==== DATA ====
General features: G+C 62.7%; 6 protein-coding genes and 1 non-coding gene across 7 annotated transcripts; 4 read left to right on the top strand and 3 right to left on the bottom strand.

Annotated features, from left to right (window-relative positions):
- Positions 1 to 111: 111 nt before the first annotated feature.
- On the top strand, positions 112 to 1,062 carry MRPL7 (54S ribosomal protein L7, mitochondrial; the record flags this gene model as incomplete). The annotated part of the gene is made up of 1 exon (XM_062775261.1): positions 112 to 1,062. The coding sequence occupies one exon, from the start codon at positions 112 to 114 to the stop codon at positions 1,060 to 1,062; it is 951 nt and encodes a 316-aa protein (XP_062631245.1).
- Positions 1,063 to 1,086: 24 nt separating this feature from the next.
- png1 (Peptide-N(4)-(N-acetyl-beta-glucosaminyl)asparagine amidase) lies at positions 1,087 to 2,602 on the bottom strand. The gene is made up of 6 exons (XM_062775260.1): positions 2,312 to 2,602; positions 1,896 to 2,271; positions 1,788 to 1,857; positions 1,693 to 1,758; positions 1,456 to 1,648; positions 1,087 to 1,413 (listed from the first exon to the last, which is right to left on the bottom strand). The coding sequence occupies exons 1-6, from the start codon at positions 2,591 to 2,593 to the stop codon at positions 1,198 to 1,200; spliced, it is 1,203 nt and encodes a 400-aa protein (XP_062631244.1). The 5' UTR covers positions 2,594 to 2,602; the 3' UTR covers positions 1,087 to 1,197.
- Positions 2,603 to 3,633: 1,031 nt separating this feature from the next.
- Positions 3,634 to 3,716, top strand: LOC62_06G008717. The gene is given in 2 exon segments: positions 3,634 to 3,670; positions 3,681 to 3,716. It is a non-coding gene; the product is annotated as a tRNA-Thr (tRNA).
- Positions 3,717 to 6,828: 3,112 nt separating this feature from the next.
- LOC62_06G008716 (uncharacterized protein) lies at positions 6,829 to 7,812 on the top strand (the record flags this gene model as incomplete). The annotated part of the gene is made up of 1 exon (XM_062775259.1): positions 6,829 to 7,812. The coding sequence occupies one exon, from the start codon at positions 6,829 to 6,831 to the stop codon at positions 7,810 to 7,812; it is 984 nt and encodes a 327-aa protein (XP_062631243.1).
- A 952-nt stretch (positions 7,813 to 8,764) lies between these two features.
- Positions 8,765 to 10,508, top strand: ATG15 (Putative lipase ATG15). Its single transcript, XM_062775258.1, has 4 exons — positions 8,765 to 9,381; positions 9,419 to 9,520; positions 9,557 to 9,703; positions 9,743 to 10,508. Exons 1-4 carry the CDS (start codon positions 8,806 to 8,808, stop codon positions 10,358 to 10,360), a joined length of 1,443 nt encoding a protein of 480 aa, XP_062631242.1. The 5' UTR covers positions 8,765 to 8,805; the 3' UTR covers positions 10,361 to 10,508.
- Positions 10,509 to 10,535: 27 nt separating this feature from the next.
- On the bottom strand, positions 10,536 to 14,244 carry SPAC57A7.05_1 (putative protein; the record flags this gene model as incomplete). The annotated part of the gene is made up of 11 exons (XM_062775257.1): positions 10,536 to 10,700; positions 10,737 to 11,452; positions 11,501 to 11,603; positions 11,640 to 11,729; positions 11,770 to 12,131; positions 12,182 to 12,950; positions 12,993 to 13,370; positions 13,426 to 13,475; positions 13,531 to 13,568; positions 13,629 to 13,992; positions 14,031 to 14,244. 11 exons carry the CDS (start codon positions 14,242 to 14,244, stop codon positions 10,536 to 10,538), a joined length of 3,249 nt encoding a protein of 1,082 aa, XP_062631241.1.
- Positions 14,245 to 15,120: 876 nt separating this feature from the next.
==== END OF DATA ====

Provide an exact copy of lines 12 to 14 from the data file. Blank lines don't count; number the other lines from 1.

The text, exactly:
- Positions 8,765 to 10,508, top strand: ATG15 (Putative lipase ATG15). Its single transcript, XM_062775258.1, has 4 exons — positions 8,765 to 9,381; positions 9,419 to 9,520; positions 9,557 to 9,703; positions 9,743 to 10,508. Exons 1-4 carry the CDS (start codon positions 8,806 to 8,808, stop codon positions 10,358 to 10,360), a joined length of 1,443 nt encoding a protein of 480 aa, XP_062631242.1. The 5' UTR covers positions 8,765 to 8,805; the 3' UTR covers positions 10,361 to 10,508.
- Positions 10,509 to 10,535: 27 nt separating this feature from the next.
- On the bottom strand, positions 10,536 to 14,244 carry SPAC57A7.05_1 (putative protein; the record flags this gene model as incomplete). The annotated part of the gene is made up of 11 exons (XM_062775257.1): positions 10,536 to 10,700; positions 10,737 to 11,452; positions 11,501 to 11,603; positions 11,640 to 11,729; positions 11,770 to 12,131; positions 12,182 to 12,950; positions 12,993 to 13,370; positions 13,426 to 13,475; positions 13,531 to 13,568; positions 13,629 to 13,992; positions 14,031 to 14,244. 11 exons carry the CDS (start codon positions 14,242 to 14,244, stop codon positions 10,536 to 10,538), a joined length of 3,249 nt encoding a protein of 1,082 aa, XP_062631241.1.